It’s the holiday season, and Dawn is already happy as a zombie in brains because her Cintiq drawing tablet arrived. Unlike her previous tablet, the cat hasn’t chewed on the connection cord for this one (yet), so it should much improve her ability to color the comic.

One tradition of the holidays seems to be just about any and every media franchise out there doing their own versions of Charles Dickens’ A Christmas Carol. You know the one, I’m sure. Scrooge? Marley? Tiny Tim? Bah humbug? Some are clever, some… well, some seem to just be done out of tradition, or at least the idea of “this script already exists, and it works, so all we have to do is shove our own characters into the roles, make a few pop-culture references for the kids, and we’re good”.

If you’ve somehow avoided all contact with A Christmas Carol or any number of its derivatives, the basic premise is this: old miser is visited by the ghost of his equally miserly business partner and also ghosts of Christmas Past, Present, and Future, shown how the joyless greed of his life will lead to ruin, miser reforms himself and helps his downtrodded employee celebrate Christmas. And his little crippled son, too.

In other words, it’s an age old morality fable, and that’s why it still can resonate today over a hundred and fifty years since its publication. Arguably it would have resonated with people a hundred and fifty years before its publication, as well. Maybe even a thousand years before, although they didn’t really have Christmas to speak of so some details would need changing.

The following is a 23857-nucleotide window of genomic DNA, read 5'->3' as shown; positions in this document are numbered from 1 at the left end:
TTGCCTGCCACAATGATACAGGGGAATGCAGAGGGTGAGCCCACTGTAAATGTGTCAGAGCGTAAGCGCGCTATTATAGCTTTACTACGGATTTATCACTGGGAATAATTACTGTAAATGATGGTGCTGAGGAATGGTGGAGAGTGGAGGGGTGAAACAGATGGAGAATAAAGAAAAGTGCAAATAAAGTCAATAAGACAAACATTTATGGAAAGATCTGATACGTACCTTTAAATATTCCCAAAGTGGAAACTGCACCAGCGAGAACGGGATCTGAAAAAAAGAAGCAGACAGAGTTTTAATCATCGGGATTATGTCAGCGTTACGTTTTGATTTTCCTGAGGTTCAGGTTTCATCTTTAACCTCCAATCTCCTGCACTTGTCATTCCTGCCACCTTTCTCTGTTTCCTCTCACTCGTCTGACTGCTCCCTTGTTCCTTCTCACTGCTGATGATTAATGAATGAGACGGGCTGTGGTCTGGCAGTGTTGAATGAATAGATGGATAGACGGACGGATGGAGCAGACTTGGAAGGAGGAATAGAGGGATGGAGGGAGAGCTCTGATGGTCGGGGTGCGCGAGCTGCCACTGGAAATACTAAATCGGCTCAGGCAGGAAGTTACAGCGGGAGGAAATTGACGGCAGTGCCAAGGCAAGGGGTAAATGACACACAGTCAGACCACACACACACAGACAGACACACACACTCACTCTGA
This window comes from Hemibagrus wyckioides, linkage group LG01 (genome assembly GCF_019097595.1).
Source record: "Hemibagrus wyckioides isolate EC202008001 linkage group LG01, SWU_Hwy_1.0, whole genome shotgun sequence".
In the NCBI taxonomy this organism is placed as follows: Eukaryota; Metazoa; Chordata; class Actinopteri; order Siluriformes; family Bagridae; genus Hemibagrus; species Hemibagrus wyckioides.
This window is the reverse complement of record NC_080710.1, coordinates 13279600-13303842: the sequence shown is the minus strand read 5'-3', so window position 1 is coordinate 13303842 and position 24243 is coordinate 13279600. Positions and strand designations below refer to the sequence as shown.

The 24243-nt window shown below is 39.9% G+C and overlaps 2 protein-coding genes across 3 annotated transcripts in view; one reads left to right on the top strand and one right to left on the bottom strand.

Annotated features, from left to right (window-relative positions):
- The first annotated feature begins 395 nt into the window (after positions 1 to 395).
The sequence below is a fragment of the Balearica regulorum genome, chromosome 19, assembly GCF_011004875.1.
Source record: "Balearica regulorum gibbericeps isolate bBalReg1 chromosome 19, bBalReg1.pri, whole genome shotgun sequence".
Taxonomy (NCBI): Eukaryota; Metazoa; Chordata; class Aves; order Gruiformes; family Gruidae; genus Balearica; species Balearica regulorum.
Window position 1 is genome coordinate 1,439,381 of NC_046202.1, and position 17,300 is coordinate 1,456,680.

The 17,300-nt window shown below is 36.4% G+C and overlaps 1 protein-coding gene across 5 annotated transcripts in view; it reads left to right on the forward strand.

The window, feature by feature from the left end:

Certainly the morality plays of the Middle Ages would have recognized similar elements. The story has been told innumerable times since, but was also most likely told before. The trick is in the twists you bring to the tale, and the skill you have in presenting it.

I’m getting somewhere with this, honest. There’s a well-known maxim that there are no truly original ideas, and even something as bizarre as people ranching zombies for profit falls into that realm. When we were searching for a domain name and title for our series back in September, we ran across the remains of a few fellow travelers. They are the Ghosts of Zombie Ranches past, and in honor of Mr. Scrooge I name them now. Fittingly enough, these ghosts are three in number.

#1: I can’t quite call these folks fellow travelers since they’re the ones I’ve mentioned in a previous blog that have had the URL of reserved since the year 2000 without having seemed to have done anything with it. Flying M Design, and their zombie ranching intentions, remain a mystery.

#2: This is more like it, but as far as I can tell has been defunct since 2006. Someone’s school project from the College of New Jersey, now abandoned? Anyhow, some of the site either loads very slow or doesn’t load at all. The concept seems like fun, where you have to defend your own ranch “fortress” and your zombie herd while locating other ranches to mess around with. As for the larger world setting, who knows? All we really have to go by is the tantalizing “How to Play” page linked above.

#3: Last but not least is the Zombie Rancher game from Invisible City Productions. It’s a boardgame which is still available as a free PDF for download and play, and if you feel like doing so I highly encourage giving it a try, because these folks had a great concept. Now I promise you, any similarities between their setting and ours are very coincidental. We are fellow travelers on a shambling, rotting path, but I do have to admit I opted for our zombies tasting terrible partially out of respect for what they came up with. The designer’s story of a combination of reading the Zombie Survival Guide and a visit to the Texas Land and Cattle eatery is golden. I really should try to track down Jonathan A. Leistiko and offer him a virtual beer, both for that, and for game design decisions such as “The hungriest player goes first”.

So there we have it. We have been visited by three ghosts, although only one of them (Zombie Rancher) still seems to be around in some form that might be able to benefit from my pointing out their existence.

And yes, I know, why use ghosts for all this when I could have used zombies. What can I say? Blame Dickens.